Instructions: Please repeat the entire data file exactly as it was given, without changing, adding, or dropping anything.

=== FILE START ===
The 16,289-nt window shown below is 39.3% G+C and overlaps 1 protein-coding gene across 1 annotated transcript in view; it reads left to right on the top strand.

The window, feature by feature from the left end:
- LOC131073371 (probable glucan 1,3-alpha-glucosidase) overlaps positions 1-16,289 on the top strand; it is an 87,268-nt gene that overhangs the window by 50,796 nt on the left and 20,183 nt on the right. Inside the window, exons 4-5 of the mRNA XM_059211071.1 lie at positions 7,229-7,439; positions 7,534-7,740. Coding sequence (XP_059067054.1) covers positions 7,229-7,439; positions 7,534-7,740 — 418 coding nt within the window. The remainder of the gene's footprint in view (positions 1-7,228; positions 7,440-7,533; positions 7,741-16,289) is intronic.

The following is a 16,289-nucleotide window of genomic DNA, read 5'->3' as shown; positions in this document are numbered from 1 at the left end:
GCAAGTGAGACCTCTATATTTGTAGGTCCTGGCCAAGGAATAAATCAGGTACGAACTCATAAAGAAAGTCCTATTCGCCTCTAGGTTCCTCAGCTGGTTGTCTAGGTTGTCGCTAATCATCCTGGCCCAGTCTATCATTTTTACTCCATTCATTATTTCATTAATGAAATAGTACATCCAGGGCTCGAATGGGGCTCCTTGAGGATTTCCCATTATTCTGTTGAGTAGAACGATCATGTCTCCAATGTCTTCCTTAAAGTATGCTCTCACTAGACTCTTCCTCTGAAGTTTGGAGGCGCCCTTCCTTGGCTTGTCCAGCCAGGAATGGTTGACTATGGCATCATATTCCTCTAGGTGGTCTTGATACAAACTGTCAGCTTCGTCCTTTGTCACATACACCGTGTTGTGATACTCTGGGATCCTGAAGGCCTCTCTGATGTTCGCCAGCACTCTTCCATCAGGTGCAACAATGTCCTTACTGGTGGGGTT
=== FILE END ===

The 16,289-nt window shown below is 39.3% G+C and overlaps 1 protein-coding gene across 1 annotated transcript in view; it reads left to right on the top strand.

The window, feature by feature from the left end:
- LOC131073371 (probable glucan 1,3-alpha-glucosidase) overlaps positions 1-16,289 on the top strand; it is an 87,268-nt gene that overhangs the window by 50,796 nt on the left and 20,183 nt on the right. Inside the window, exons 4-5 of the mRNA XM_059211071.1 lie at positions 7,229-7,439; positions 7,534-7,740. Coding sequence (XP_059067054.1) covers positions 7,229-7,439; positions 7,534-7,740 — 418 coding nt within the window. The remainder of the gene's footprint in view (positions 1-7,228; positions 7,440-7,533; positions 7,741-16,289) is intronic.

The following is a 16,289-nucleotide window of genomic DNA, read 5'->3' as shown; positions in this document are numbered from 1 at the left end:
GCAAGTGAGACCTCTATATTTGTAGGTCCTGGCCAAGGAATAAATCAGGTACGAACTCATAAAGAAAGTCCTATTCGCCTCTAGGTTCCTCAGCTGGTTGTCTAGGTTGTCGCTAATCATCCTGGCCCAGTCTATCATTTTTACTCCATTCATTATTTCATTAATGAAATAGTACATCCAGGGCTCGAATGGGGCTCCTTGAGGATTTCCCATTATTCTGTTGAGTAGAACGATCATGTCTCCAATGTCTTCCTTAAAGTATGCTCTCACTAGACTCTTCCTCTGAAGTTTGGAGGCGCCCTTCCTTGGCTTGTCCAGCCAGGAATGGTTGACTATGGCATCATATTCCTCTAGGTGGTCTTGATACAAACTGTCAGCTTCGTCCTTTGTCACATACACCGTGTTGTGATACTCTGGGATCCTGAAGGCCTCTCTGATGTTCGCCAGCACTCTTCCATCAGGTGCAACAATGTCCTTACTGGTGGGGTT